Permissible height of buildings - a comparison of three cities
Though the definition of high-rise buildings and the rules vary from city to city, the guiding principle is the same, writes Suresh Kuppuswamy
— Photo: K.V. Srinivasan
Important parameter: The height of a building dictates the number of floors buildable and thereby establishes the maximum buildability in a plot.
Height of a building means the vertical distance measured from the ground level. The height of parapet walls, staircase head rooms, lift machine room and architectural features is normally excluded in computing the height. It is an important planning parameter as it dictates the number of floors buildable and thereby establishes the maximum buildability in a plot. As the buildings become taller they attract the provisions of the National Building Code with regard to fire s
afety and stability factors. The definition of high-rise buildings and the rules pertaining to them vary from city to city.
Buildings in the Chennai Metropolitan Area are broadly classified as ordinary buildings, special buildings and multi- storeyed buildings based on the height by the CMDA. Any building that exceeds 15.25M is termed as a Multi-storeyed Building (MSB). In order to encourage amalgamation of smaller plots into large plots and provide large open space, a higher FSI of up to 2.75 is permissible in MSBs. They are permitted anywhere within the city limit except in a few restricted locations.
For a plot to qualify for an MSB, it should have a minimum extent of 1500 M2 and it should gain access from a road of width 18M. The maximum permissible height for an MSB is 60M or one and half times the width of the road which ever is higher. In the case of IT buildings it is 60M or twice the width of the road whichever is higher. There are no stipulations with regard to the number of floors that can be constructed. Since FSI is the limiting factor, a designer can explore many options before deciding on the height of the building. Other factors such as plot coverage and set backs are also to be considered.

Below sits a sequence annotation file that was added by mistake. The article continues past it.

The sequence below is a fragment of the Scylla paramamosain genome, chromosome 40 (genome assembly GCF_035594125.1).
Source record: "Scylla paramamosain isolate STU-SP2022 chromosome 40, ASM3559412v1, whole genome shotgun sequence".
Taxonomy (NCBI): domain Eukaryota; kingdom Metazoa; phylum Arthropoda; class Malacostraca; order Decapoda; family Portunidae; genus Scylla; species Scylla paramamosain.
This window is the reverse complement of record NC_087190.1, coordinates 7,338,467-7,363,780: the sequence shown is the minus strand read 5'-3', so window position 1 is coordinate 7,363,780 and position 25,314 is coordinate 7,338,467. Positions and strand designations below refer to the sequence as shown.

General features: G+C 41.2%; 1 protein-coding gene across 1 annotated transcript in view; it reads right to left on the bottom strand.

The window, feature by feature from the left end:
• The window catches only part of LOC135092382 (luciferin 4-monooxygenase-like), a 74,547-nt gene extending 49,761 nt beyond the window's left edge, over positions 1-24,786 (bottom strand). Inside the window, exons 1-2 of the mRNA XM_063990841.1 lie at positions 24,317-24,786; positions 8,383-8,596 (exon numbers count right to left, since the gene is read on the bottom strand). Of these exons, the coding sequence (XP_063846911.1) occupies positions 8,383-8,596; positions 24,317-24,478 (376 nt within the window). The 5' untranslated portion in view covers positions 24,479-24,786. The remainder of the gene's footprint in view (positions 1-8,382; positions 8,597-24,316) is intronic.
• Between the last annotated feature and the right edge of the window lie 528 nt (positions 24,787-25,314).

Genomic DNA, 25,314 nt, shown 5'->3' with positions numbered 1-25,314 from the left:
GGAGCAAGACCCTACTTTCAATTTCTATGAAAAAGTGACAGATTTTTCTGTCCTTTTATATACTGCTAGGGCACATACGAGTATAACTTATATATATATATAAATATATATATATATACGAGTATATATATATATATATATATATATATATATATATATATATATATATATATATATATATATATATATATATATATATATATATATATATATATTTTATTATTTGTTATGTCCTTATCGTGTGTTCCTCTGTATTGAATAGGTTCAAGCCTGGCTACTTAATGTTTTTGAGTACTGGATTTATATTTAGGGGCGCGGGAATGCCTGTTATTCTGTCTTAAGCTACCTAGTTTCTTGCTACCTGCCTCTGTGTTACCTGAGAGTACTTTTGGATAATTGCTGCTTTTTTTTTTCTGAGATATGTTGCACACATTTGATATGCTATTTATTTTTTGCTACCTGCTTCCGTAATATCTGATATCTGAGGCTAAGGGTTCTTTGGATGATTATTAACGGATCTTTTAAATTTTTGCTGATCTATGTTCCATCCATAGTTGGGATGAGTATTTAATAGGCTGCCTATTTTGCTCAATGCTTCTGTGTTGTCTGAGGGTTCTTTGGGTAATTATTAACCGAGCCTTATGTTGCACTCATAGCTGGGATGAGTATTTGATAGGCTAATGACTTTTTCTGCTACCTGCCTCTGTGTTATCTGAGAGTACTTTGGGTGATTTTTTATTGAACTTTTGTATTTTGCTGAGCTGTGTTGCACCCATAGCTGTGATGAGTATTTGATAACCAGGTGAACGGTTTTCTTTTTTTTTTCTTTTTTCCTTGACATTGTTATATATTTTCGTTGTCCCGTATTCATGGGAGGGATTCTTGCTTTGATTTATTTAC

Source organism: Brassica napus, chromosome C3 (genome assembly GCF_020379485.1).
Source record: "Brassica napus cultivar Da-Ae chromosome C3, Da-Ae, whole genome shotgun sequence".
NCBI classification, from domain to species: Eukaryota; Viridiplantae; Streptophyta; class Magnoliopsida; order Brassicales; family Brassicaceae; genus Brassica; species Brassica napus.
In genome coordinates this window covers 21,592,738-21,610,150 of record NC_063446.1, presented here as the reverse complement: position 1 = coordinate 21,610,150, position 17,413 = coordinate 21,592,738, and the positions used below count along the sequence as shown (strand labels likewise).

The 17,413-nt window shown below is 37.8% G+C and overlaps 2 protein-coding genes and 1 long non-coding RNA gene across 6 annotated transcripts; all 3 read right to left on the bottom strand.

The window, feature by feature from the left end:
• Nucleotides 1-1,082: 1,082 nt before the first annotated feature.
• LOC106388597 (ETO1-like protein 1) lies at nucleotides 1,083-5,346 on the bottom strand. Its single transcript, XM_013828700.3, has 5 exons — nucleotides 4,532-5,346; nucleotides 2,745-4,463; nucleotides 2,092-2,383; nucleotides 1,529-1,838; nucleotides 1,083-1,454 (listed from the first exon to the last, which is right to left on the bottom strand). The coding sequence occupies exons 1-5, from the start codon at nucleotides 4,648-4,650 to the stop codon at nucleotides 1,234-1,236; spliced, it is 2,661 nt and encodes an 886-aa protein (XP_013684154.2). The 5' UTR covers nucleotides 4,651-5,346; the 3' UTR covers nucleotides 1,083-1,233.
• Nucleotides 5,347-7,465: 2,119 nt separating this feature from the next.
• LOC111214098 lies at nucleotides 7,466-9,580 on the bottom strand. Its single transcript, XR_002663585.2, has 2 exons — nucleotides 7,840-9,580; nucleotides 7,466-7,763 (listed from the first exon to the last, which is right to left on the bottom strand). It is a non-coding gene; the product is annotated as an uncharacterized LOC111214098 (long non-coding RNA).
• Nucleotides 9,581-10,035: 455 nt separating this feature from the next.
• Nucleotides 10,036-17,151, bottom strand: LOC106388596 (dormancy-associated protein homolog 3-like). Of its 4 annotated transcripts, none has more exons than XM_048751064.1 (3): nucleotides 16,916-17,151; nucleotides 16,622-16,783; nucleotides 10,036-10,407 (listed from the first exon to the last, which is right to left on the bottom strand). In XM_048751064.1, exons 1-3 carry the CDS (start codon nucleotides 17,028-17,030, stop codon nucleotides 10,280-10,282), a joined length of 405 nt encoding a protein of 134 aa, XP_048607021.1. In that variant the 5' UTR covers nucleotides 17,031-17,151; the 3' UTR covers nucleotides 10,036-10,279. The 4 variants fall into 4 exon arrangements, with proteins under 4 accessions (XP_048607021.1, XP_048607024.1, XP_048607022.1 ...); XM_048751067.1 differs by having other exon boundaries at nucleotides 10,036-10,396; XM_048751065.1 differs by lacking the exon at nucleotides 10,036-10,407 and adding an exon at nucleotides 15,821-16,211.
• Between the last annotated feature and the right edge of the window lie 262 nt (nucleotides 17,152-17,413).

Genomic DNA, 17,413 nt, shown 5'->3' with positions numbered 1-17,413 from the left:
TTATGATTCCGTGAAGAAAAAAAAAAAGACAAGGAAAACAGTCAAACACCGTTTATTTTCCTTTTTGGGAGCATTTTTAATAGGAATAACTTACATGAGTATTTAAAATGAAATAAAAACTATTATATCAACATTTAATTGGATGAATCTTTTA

For special buildings, the maximum permissible height is 15.25M and within this height a ground + 3 floor building or a building with stilt + 4 floors are permissible provided the portion of the building on the stilt is used only for parking of vehicles. Special buildings are permitted only on roads having a width of 10M. In the case of ordinary buildings only two floors are permitted irrespective of the width of the road.
The provisions mentioned above are retained in the draft Master Plan II. The only relaxation being that the MSBs are proposed to be permitted in the entire Chennai Metropolitan Area. At present, this provision is applicable only for IT buildings.